Dai Burger is NYC's rainbow rap legend and responsible for hit songs like "Salty," "Souffle," and "Where My Girls At." We sat down with the colorful creator to learn more about her start as a back-up dancer, her introduction into the rap game and her role as an intersectional feminist in hip-hop. Take a peek at our talk with Dai Burger below and stay tuned until the end for a listen to her new song, "Vitamin P."
What was your upbringing like and how did you become a backup dancer?
Growing up as an only child, I was a bit hyperactive with a big imagination. So I began taking dance classes and that helped me focus my energy. I danced all through high school and shortly after began going to auditions. My first major gig was back-up dancing for Lil Mama, which gave me a big introduction to the industry of dancing and touring.
What inspired you to switch from dancing to rapping?
I’ve always been great with language and I’ve always had a style that’s a conversation piece, which led to people asking what else I was “good at.” I decided to take my love for language, fashion, art and dancing to the next level. I started putting together my first mix tape and began performing at up-and-coming NY spots.
How did New York City shape you as a musician?
I’m from Queens, but when I moved to Brooklyn, my newly found career really blossomed. I was able to be part of a new scene of DIY artists and party promoters. At most of the shows, I was performing for free, but the love I received in return was priceless. I was doing it for the love.
What inspired “Salty” and what’s the recipe for a good diss track?
“Salty” is just for the haters who can’t take the glow! I encourage everyone to be their best selves, so that includes continually leveling up and ignoring the haters. A good diss track includes talking your sh*t and letting everyone know “you can’t f*ck with me, period.”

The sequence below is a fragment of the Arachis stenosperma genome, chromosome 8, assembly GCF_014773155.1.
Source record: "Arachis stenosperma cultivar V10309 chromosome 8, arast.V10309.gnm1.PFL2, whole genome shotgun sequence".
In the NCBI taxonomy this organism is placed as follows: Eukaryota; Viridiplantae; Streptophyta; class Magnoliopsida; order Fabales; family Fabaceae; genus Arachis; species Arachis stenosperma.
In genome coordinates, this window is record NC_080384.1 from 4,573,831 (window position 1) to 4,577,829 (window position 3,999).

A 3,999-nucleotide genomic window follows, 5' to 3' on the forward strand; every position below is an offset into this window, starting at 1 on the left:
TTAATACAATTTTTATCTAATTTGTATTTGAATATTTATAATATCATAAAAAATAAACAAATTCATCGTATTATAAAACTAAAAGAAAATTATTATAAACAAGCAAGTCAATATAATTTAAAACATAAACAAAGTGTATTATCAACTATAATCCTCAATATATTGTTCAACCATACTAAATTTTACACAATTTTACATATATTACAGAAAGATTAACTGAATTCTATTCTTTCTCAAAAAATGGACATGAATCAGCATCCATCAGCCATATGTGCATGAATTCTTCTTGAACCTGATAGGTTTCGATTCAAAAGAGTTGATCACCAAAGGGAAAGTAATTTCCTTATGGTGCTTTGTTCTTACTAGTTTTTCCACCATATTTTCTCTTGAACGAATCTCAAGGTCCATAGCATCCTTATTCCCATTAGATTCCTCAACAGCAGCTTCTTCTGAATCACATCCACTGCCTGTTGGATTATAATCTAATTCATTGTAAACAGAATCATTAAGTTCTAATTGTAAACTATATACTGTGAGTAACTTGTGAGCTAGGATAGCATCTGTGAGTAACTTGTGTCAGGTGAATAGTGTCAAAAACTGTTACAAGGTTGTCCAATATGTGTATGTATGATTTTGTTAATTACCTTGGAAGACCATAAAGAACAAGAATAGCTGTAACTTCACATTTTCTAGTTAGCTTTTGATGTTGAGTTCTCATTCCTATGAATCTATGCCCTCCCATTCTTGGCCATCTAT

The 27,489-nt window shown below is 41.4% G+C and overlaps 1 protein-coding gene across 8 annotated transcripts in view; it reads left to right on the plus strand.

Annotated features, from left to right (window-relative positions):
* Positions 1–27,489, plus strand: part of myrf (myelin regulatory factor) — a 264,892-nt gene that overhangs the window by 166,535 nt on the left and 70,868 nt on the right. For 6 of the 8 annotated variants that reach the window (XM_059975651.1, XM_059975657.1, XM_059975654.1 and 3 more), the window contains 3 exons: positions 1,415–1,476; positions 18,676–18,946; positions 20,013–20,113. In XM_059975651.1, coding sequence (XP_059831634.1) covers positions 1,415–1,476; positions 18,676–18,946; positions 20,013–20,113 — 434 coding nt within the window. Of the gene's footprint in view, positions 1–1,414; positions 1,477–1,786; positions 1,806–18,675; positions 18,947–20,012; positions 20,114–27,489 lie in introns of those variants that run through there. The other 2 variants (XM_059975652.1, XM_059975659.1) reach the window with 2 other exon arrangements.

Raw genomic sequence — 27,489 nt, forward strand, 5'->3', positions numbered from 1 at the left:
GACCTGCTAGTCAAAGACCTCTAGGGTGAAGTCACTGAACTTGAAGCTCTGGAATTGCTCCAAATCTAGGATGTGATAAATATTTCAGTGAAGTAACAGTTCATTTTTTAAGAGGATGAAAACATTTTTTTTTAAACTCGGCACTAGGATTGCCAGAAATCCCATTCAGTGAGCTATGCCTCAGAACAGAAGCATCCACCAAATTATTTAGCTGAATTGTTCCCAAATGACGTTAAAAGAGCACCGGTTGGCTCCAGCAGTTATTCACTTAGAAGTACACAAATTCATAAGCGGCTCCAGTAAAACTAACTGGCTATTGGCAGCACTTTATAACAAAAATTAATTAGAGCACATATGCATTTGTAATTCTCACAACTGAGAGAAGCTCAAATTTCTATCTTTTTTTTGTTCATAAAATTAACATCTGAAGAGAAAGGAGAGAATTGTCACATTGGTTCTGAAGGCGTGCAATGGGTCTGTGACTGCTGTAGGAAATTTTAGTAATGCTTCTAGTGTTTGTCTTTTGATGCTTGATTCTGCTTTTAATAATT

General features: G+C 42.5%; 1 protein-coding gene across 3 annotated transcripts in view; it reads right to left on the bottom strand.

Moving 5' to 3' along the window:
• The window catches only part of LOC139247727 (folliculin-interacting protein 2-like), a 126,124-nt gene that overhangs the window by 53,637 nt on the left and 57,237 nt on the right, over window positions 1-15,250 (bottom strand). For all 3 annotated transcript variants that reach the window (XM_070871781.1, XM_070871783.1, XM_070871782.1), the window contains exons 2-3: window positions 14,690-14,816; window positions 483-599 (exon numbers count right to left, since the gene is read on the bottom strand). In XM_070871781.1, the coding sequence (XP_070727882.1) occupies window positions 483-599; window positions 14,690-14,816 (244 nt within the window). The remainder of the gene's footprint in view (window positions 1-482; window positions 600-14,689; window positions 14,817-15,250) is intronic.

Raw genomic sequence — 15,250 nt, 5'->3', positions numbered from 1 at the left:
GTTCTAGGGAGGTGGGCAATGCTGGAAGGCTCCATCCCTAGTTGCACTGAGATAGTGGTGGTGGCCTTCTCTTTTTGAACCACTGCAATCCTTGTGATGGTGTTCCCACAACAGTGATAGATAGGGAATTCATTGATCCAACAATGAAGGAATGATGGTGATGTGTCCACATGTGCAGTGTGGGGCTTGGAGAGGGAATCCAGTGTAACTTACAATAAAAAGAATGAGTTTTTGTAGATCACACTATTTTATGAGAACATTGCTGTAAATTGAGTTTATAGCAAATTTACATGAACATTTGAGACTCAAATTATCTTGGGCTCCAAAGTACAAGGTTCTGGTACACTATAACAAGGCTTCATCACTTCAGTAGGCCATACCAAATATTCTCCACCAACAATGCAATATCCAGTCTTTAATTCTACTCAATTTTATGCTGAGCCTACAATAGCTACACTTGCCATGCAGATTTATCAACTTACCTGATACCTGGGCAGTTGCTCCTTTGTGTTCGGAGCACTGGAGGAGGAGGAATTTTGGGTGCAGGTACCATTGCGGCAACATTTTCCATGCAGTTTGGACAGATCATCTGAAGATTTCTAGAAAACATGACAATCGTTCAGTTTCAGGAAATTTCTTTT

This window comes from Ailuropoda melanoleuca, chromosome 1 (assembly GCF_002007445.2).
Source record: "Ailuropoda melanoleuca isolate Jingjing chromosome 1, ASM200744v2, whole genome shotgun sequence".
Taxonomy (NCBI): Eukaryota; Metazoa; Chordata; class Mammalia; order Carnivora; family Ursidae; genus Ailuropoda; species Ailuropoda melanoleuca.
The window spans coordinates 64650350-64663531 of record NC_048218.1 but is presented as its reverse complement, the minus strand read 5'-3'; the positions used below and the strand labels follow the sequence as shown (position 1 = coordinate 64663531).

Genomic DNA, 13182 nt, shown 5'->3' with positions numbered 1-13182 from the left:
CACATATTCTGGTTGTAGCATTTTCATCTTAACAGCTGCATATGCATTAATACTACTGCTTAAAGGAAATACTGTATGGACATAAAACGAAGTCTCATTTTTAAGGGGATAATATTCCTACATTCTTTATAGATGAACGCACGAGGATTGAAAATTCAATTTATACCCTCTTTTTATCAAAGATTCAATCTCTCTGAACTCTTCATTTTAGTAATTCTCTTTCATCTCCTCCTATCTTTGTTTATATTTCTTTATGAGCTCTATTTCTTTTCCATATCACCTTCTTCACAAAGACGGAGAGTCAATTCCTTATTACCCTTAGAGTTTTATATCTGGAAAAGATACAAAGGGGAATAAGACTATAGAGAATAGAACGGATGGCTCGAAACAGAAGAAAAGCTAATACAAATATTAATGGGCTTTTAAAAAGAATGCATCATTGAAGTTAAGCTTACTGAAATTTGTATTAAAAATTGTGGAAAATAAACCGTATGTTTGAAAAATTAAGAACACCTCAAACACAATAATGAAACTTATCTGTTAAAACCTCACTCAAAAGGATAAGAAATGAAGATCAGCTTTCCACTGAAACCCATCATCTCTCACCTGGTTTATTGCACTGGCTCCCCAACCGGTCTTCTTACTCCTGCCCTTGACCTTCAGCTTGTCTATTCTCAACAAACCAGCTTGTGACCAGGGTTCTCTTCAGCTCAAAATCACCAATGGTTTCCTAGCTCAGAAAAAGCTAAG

What role does intersectional feminism play in your brand?
I represent the ladies so strongly because as a QPOC in this industry, I know how much harder it is for women to be seen and heard. We get so marginalized that it’s only right I speak up. I use my music to do this.
Why is black queer representation important in hip-hop?
Our art must be seen and our voices must be heard. We create many of the trends that can be seen in mainstream today. Hip-hop is slowly opening its doors and becoming more accepting and inclusive. I’m glad to be a voice in a genre that’s continually breaking the barrier.
What was your first tattoo, what is your favorite tattoo and what’s your most recent tattoo?
My first tattoo is of a little bird holding a heart. She’s kinda pitiful looking at this point but I still love her. My favorite is on my inner wrist, it’s a spin on “I ❤ NY,” but it’s I “BURGER” NY. This tattoo pretty much solidified “Dai Burger” as an entity. My most recent is a beautiful unicorn thigh piece that a friend of mine, Cake, did at her dope Brooklyn home studio. Six hours straight for this beauty.
What are three things that define the Dai Burger brand?
Being unique, being strong and being fearless.
What can we expect to see from you in 2020?
You can expect more music, more visuals, more concepts, more collaborations and of course, more tattoos.